The rudest shock to all who knew me then was my engagement to a preacher. I didn’t look like the ideal preacher’s wife. The stereotype idea then was that a pastor’s wife should be vibrant, and very confident; she has to be very mature in the Lord, and be able to sing and preach. She shouldn’t be too beautiful or attractive, or they’ll say she is a mermaid or seductress sent to destroy the ministry. I wasn’t all these and more. But one thing I knew back then as I prayed was that the opportunity to marry this pastor was God’s will and it was my gateway into God’s plan for my life. It’s been 21 years since that journey began, I’ve been married for 18 years and it has been an interesting and amazing unwrapping.

How about your education and career?

I was born in Zaria but then my family moved to Benue State where I enrolled and completed my primary education at the Makurdi International School. I proceeded to Federal Government Girls College, Gboko in 1986 to begin my secondary education. After that, I was granted admission into Benue State University in 1992 to study Economics. After my university education, I took a short break from academic pursuits and went for spiritual enrichment. While already married and nursing my son, I enrolled at the University of Abuja to obtain a post-graduate in education in 2006. I have other professional trainings to my credit in other aspects of education such as the Accelerated Christian Education and Montessori Method of Teaching.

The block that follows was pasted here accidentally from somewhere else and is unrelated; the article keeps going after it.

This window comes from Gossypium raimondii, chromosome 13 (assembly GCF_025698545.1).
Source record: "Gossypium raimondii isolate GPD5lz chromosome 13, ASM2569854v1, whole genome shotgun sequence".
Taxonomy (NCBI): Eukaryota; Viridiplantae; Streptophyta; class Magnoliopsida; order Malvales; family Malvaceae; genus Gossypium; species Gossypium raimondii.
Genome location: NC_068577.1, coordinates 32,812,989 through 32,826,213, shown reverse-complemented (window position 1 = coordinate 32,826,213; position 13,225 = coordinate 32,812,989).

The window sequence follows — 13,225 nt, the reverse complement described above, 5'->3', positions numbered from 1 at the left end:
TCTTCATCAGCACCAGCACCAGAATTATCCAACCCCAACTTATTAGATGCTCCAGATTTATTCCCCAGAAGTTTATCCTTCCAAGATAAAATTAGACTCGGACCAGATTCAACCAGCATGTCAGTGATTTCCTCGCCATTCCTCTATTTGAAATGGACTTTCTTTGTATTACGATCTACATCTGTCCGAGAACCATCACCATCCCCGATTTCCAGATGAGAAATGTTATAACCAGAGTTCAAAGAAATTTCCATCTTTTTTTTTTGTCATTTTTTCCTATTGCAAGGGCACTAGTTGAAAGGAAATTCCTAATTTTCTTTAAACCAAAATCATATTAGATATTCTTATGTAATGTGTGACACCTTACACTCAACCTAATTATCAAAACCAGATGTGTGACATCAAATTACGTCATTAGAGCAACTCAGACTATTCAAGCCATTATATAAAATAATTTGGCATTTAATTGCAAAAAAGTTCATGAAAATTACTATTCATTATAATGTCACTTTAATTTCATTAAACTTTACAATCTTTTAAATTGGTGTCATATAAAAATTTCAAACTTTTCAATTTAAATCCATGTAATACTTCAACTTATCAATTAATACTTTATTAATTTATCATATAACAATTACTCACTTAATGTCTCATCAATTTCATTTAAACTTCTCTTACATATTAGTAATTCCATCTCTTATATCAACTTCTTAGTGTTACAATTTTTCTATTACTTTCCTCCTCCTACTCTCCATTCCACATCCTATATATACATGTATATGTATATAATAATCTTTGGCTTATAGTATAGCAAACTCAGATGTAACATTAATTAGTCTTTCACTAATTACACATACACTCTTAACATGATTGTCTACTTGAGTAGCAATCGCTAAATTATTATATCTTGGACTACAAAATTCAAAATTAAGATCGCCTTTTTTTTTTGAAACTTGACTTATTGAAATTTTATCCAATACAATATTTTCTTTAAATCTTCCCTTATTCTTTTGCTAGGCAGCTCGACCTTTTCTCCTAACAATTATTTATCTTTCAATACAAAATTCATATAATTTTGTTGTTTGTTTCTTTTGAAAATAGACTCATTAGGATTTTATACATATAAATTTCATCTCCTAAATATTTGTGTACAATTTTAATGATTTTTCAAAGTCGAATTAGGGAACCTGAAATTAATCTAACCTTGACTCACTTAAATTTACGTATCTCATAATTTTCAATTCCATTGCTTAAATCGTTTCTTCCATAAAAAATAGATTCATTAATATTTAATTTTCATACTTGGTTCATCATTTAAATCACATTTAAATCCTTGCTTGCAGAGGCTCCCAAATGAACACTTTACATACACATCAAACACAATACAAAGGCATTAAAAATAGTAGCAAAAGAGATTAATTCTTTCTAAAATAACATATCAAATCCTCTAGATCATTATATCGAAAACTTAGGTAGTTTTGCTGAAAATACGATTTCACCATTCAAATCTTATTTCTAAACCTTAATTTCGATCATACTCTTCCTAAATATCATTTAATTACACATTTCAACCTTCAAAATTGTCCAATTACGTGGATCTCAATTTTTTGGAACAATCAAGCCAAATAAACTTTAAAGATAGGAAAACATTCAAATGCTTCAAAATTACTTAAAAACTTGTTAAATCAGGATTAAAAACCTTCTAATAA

I started my first business while still a student. There has never been a season since I got married I never had a business running, mostly in sales and marketing.

As a response to God’s call on my life and a passion to inspire, mentor women to realise and actualise their unique potentials, I founded the Balanced Feminity Network 15 years ago. I have positively affected old and young women. I have always had a love for education and strongly believe in a holistic approach to education.